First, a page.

After losing her best friend Roman Mazurenko, Eugenia Kuyda uses texts, Facebook, and Twitter posts to create a digital copy of him. Companies use bot technology to interact with customers online. As technology improves, his bot can form new opinions.
Bots raise questions of immortality. Laurie Segall talks with London entrepreneur James Norris about DeadSocial, a startup allowing users to preprogram goodbye notes and continue "communicating" after death.
Facebook has the potential to become the world's largest digital graveyard. Vanessa Callison-Burch uses her hospice experience to manage a feature that allows users to designate someone to care for their profiles after death.
Kuyda compiles Segall’s digital footprint to develop a bot. Segall finds its portrayal of her personality and conversation style eerily accurate. Her boyfriend Brian is skeptical that it would be comforting, if she died. He designates her his Facebook legacy contact.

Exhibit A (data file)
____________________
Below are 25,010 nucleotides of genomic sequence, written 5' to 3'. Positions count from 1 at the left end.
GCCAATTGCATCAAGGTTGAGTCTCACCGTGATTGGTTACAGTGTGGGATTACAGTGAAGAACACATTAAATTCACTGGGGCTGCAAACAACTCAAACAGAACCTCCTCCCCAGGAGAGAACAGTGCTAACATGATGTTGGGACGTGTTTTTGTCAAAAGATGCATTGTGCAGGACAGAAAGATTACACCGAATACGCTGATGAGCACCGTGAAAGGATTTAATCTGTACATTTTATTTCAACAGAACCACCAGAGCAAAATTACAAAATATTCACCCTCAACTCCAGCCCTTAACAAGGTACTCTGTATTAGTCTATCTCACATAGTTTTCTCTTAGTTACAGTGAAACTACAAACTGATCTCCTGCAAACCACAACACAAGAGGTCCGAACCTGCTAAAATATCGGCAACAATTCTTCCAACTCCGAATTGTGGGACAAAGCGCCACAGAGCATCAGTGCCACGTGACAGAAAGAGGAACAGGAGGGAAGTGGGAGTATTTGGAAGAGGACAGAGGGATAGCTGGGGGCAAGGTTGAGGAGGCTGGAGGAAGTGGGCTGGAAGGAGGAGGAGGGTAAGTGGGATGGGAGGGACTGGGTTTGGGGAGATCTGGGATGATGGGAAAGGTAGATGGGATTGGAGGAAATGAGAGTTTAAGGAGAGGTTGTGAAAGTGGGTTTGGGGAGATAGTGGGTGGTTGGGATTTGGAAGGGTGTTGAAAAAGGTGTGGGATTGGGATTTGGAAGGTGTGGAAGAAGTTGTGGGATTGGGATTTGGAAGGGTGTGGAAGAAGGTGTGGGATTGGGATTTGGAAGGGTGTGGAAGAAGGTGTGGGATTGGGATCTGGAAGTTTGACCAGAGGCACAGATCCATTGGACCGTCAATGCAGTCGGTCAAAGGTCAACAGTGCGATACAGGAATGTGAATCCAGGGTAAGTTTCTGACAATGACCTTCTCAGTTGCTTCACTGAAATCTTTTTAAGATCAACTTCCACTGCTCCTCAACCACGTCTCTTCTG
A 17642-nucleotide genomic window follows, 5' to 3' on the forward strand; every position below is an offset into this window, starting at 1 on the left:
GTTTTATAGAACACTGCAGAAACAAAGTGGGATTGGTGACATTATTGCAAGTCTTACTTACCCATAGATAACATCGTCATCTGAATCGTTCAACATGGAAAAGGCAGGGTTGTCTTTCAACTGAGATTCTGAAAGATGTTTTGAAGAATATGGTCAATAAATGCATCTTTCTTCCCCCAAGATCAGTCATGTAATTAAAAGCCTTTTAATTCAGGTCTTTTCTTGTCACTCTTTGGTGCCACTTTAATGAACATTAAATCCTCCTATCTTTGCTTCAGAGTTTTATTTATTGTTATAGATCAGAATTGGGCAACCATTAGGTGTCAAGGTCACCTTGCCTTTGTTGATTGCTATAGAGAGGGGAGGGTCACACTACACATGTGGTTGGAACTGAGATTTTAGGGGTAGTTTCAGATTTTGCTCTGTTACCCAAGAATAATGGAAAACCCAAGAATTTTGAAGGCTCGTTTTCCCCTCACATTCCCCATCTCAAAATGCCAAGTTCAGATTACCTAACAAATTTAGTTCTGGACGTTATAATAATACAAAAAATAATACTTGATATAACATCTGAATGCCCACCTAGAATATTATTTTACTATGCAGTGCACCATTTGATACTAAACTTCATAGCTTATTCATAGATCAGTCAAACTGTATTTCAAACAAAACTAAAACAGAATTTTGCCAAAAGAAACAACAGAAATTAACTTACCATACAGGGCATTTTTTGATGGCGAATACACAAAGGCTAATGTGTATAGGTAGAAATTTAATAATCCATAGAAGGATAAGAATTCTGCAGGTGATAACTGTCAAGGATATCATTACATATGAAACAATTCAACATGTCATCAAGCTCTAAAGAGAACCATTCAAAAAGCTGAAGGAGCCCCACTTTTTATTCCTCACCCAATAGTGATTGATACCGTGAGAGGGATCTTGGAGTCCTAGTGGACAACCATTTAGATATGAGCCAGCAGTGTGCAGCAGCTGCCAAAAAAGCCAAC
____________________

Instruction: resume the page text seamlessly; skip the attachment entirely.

Amy has been diagnosed with terminal cancer. A nonprofit organization helps her record videos for her daughters. Kerry Rubenstein and photographer Robert Allen find filming legacy videos fulfilling. Segall records a message for her mother. (Credits)
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Using thousands of texts, tweets, public Facebook posts, a woman creates a digital version of her best friend -- after he died.
Length: 23 minutes
Copyright date: ©2017
Prices include public performance rights.
Not available to Home Video and Publisher customers.
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